Toxic love and abuse

Published by Sarah Anderson, Date: February 10, 2022

CONTENT WARNING: This story contains mentions of domestic violence, abuse and suicide. Use caution before reading. 

Domestic violence can occur in many different forms in any relationship. Maizee Zaccone the Outreach and Volunteer Advocate for Victim Outreach Intervention Center (VOICe) is one of the many supports for survivors who are reaching out for help.

The priority for VOICe is to offer a safe place for survivors of domestic violence with various resources. This includes things such as crisis intervention, emergency shelter, transitional housing, advocacy-based counseling, various advocate serious and support groups as well as community outreach and prevention, according to their website.

Zaccone describes domestic violence as any type of abusive relationship falling under the category of intimate partner or a romantic relationship of some kind.

“Domestic violence can be from physical abuse, to emotional abuse, which can be a little more difficult to identify,” Zaccone said. “There can be manipulation, coercion, blackmail. It can be economic abuse, keeping your partner from having a job of their own . . . access to documents, to treatment.

“It’s a wide spectrum.”

Relationships that fall under abuse, manipulation or coercion are defining traits of domestic violence.

VOICe serves those in Butler Country, making it a direct resource for Slippery Rock University (SRU) students. According to their “Who We Serve” message, they provide services to those in the community regardless of age, gender, race, color, religion, culture, national origin, sexual orientation and many more.

The organization has two very prominent services they utilize. One of these services is their 24 hour hotline, which can be reached at 1.800.400.8551. VOICe also has a domestic violence shelter which allows survivors to stay for roughly 30 days. They are provided with the basic necessities such as food, clothes and similar items.

“It gives survivors the opportunity to have that disconnected time from whatever is going on in their life and be able to decide what’s next,” Zaccone said. “Unfortunately, that ends up in them returning to whatever situation they were already in.

“On average, it takes about seven times for somebody to leave an abusive relationship.”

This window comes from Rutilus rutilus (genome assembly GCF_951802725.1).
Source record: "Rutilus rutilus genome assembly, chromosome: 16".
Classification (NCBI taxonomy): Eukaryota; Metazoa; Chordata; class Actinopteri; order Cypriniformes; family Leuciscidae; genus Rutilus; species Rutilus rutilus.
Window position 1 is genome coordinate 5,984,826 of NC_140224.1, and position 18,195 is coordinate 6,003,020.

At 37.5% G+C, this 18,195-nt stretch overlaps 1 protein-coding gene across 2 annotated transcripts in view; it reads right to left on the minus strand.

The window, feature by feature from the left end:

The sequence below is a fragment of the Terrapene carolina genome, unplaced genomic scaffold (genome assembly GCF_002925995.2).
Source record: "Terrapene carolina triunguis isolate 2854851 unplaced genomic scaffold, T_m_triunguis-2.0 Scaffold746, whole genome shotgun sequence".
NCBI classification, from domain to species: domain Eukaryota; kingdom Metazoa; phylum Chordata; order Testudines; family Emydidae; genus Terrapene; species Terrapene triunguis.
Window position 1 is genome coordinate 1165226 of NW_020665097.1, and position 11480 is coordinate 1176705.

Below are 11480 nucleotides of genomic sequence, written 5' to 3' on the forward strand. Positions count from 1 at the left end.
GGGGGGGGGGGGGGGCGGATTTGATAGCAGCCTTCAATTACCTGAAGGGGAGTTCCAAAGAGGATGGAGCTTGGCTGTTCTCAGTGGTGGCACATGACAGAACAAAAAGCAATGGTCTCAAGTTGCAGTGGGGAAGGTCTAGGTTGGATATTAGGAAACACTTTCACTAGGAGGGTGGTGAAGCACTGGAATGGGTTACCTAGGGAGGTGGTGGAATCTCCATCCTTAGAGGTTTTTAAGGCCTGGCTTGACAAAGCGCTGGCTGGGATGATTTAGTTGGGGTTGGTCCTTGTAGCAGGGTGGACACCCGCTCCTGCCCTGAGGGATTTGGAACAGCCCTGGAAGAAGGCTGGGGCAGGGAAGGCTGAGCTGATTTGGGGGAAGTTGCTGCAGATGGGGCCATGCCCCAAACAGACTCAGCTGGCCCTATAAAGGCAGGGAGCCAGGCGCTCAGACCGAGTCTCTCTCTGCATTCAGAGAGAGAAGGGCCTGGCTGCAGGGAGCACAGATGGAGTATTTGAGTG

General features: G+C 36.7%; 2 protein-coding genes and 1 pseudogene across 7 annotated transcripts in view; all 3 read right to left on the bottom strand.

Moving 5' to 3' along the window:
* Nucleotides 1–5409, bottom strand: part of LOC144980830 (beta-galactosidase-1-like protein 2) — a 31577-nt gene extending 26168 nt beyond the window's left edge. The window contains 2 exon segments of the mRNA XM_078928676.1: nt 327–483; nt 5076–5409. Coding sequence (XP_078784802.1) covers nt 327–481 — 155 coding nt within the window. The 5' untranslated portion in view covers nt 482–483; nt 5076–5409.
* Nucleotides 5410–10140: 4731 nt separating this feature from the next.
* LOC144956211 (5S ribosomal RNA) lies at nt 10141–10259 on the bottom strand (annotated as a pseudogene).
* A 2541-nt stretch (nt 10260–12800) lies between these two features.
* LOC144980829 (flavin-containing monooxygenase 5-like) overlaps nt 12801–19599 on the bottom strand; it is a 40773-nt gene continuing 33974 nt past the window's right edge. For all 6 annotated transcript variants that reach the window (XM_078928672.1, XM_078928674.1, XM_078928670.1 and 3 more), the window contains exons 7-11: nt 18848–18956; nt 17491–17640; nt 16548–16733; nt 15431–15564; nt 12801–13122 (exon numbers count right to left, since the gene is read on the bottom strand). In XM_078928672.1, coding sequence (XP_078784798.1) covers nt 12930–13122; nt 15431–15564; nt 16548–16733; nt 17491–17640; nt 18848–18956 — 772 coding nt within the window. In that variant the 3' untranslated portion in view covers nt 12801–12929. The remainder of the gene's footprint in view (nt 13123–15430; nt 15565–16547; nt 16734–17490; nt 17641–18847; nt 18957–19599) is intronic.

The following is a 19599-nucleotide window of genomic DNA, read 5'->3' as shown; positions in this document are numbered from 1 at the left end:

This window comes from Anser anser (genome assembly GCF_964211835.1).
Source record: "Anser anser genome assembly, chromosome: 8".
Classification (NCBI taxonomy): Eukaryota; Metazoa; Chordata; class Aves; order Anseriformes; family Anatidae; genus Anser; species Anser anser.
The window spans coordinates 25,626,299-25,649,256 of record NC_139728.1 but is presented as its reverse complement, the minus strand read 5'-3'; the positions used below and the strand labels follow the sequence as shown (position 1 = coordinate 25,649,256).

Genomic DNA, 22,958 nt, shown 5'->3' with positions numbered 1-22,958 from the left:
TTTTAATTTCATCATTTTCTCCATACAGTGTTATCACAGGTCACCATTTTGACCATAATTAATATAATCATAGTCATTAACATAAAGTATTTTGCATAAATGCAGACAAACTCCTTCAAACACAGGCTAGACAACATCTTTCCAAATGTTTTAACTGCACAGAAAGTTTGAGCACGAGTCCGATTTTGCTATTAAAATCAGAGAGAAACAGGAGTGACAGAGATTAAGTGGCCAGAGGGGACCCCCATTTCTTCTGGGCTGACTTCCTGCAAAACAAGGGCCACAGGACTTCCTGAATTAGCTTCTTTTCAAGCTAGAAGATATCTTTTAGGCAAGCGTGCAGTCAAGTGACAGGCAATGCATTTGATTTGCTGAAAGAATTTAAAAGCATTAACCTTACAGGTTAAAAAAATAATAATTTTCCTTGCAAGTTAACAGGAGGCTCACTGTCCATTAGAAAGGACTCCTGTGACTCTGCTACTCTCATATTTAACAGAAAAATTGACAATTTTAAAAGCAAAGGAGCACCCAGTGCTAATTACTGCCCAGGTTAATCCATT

Amanda Reilly, a senior SRU student, openly spoke on her Instagram (@theamandareilly) about a previous abusive relationship she was in for nearly two years.

Her post cites multiple incidents over the years including things such as being belittled, called various names, being yelled at as well as sexual coercion. Reilly began to distance herself once she realized the situation she was in.

“It was a cycle that I felt stuck in and never thought it would end until one day it finally did,” Reilly wrote in her multi-slide Instagram post. “Even now almost a year later, I’m still struggling with the trauma while he’s living with no remorse, and that’s something I will have to learn to be okay with.”

As Reilly processed what happened, she often turned to her friends for support. That support quickly made her more open to discuss this with others.

“I’m very lucky that my friends have a great way of communicating,” Reilly said. “It really helped me to eventually talk to my mom and dad about it.

“It started with one friend, then to a group of friends, then one day I was able to talk to my parents as briefly as I could.”

Going to Instagram to share personal details can sometimes be a daunting experience, but for Reilly she did it “arm in arm” with a close friend. Negative backlash was a fear for her, but the post actually prompted a young woman to reach out to Reilly and share details of her current experience.

“It can be anyone you know or anyone you pass,” Reilly said. “It’s sad because it really can be anyone.”

While domestic violence is often considered a “women’s issue,” VOICe is working towards reframing the narrative around abuse.

“We as a society haven’t caught up with the fact that not all relationships are heteronormative.” Zaccone said. “We haven’t caught up with, you know, that toxic masculinity is an issue.

“Men being willing to even say that they could be a victim is an issue.”

Zaccone pushes the importance of recognizing that men are also affected by domestic violence.

In 2014 an investigation began that involved two teenagers and domestic violence. Michelle Carter and Conrad Roy III had been involved with each other since 2012. According to a New York Times article, Carter refereed to Roy as her boyfriend, but he seemed to reject that idea.

Roy had struggled with abuse at home and thoughts of suicide prior to the incident occurring on July 12, 2014. As time went on, Carter had been encouraged him to go through with it. The case has various sides to the conversation, often times people defending Carter.

The case aides in conversation regarding abuse, specifically when men are the victim.

It is important to have these conversations regarding domestic violence, but Zaccone also thinks it’s important to learn and recognize what a healthy relationship is. This includes having boundaries, respect and saying “I’m worth it.”

“There can be a more optimistic side of the conversation, too,” Zaccone said.

VOICe offers many local resources for those in the SRU area, but there is also a national hotline available (1.800.799.7233).

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Sarah is a senior Strategic Communication and Media major with concentrations in integrated marketing and healthcare communication. She has been a part of the Campus Life section of The Rocket since her freshman year, but now she is leaping into Copy/Web. In her free time, Sarah likes to crochet and watch "Gilmore Girls" with her cat, Church.


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